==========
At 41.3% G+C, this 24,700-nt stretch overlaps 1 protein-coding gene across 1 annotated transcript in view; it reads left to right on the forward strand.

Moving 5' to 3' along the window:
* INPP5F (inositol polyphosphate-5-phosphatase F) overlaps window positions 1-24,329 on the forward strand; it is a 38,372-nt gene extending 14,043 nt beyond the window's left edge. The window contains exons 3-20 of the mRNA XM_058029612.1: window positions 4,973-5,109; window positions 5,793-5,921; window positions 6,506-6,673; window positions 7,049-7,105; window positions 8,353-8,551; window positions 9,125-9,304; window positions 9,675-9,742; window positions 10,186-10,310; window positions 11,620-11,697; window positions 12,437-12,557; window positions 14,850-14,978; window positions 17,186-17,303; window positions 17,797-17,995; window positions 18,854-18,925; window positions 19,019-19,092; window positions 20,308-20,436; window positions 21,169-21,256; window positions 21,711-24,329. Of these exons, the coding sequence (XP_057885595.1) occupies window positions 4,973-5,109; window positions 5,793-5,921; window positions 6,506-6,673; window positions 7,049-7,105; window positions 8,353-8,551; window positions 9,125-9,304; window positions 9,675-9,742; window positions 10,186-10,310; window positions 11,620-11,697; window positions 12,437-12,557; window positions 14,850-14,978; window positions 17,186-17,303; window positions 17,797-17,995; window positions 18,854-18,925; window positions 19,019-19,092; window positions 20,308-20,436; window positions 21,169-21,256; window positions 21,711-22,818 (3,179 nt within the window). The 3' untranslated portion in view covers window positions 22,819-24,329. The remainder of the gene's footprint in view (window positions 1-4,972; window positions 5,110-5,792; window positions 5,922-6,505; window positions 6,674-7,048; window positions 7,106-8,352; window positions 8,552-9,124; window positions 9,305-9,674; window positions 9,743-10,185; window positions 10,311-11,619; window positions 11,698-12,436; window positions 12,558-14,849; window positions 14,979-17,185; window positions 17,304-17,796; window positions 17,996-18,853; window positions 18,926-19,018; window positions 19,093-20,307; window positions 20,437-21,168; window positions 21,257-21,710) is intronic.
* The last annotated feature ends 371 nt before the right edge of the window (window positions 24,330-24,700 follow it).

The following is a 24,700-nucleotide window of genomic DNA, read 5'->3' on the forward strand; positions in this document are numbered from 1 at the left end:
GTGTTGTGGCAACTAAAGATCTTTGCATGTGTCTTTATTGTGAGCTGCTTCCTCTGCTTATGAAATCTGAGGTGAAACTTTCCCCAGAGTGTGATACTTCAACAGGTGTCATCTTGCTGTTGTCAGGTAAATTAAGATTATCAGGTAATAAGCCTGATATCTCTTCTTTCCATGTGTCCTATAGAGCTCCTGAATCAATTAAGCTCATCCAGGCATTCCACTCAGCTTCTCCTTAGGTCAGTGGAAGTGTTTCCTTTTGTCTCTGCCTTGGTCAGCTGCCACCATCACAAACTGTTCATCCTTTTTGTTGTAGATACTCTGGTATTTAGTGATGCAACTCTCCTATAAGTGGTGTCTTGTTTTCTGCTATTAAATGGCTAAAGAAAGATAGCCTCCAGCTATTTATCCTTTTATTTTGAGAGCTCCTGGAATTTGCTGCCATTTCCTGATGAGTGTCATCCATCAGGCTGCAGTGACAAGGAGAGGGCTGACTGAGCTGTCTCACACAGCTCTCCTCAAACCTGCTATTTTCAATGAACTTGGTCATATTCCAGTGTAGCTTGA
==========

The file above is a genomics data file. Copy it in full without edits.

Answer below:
At 41.3% G+C, this 24,700-nt stretch overlaps 1 protein-coding gene across 1 annotated transcript in view; it reads left to right on the forward strand.

Moving 5' to 3' along the window:
* INPP5F (inositol polyphosphate-5-phosphatase F) overlaps window positions 1-24,329 on the forward strand; it is a 38,372-nt gene extending 14,043 nt beyond the window's left edge. The window contains exons 3-20 of the mRNA XM_058029612.1: window positions 4,973-5,109; window positions 5,793-5,921; window positions 6,506-6,673; window positions 7,049-7,105; window positions 8,353-8,551; window positions 9,125-9,304; window positions 9,675-9,742; window positions 10,186-10,310; window positions 11,620-11,697; window positions 12,437-12,557; window positions 14,850-14,978; window positions 17,186-17,303; window positions 17,797-17,995; window positions 18,854-18,925; window positions 19,019-19,092; window positions 20,308-20,436; window positions 21,169-21,256; window positions 21,711-24,329. Of these exons, the coding sequence (XP_057885595.1) occupies window positions 4,973-5,109; window positions 5,793-5,921; window positions 6,506-6,673; window positions 7,049-7,105; window positions 8,353-8,551; window positions 9,125-9,304; window positions 9,675-9,742; window positions 10,186-10,310; window positions 11,620-11,697; window positions 12,437-12,557; window positions 14,850-14,978; window positions 17,186-17,303; window positions 17,797-17,995; window positions 18,854-18,925; window positions 19,019-19,092; window positions 20,308-20,436; window positions 21,169-21,256; window positions 21,711-22,818 (3,179 nt within the window). The 3' untranslated portion in view covers window positions 22,819-24,329. The remainder of the gene's footprint in view (window positions 1-4,972; window positions 5,110-5,792; window positions 5,922-6,505; window positions 6,674-7,048; window positions 7,106-8,352; window positions 8,552-9,124; window positions 9,305-9,674; window positions 9,743-10,185; window positions 10,311-11,619; window positions 11,698-12,436; window positions 12,558-14,849; window positions 14,979-17,185; window positions 17,304-17,796; window positions 17,996-18,853; window positions 18,926-19,018; window positions 19,093-20,307; window positions 20,437-21,168; window positions 21,257-21,710) is intronic.
* The last annotated feature ends 371 nt before the right edge of the window (window positions 24,330-24,700 follow it).

The following is a 24,700-nucleotide window of genomic DNA, read 5'->3' on the forward strand; positions in this document are numbered from 1 at the left end:
GTGTTGTGGCAACTAAAGATCTTTGCATGTGTCTTTATTGTGAGCTGCTTCCTCTGCTTATGAAATCTGAGGTGAAACTTTCCCCAGAGTGTGATACTTCAACAGGTGTCATCTTGCTGTTGTCAGGTAAATTAAGATTATCAGGTAATAAGCCTGATATCTCTTCTTTCCATGTGTCCTATAGAGCTCCTGAATCAATTAAGCTCATCCAGGCATTCCACTCAGCTTCTCCTTAGGTCAGTGGAAGTGTTTCCTTTTGTCTCTGCCTTGGTCAGCTGCCACCATCACAAACTGTTCATCCTTTTTGTTGTAGATACTCTGGTATTTAGTGATGCAACTCTCCTATAAGTGGTGTCTTGTTTTCTGCTATTAAATGGCTAAAGAAAGATAGCCTCCAGCTATTTATCCTTTTATTTTGAGAGCTCCTGGAATTTGCTGCCATTTCCTGATGAGTGTCATCCATCAGGCTGCAGTGACAAGGAGAGGGCTGACTGAGCTGTCTCACACAGCTCTCCTCAAACCTGCTATTTTCAATGAACTTGGTCATATTCCAGTGTAGCTTGA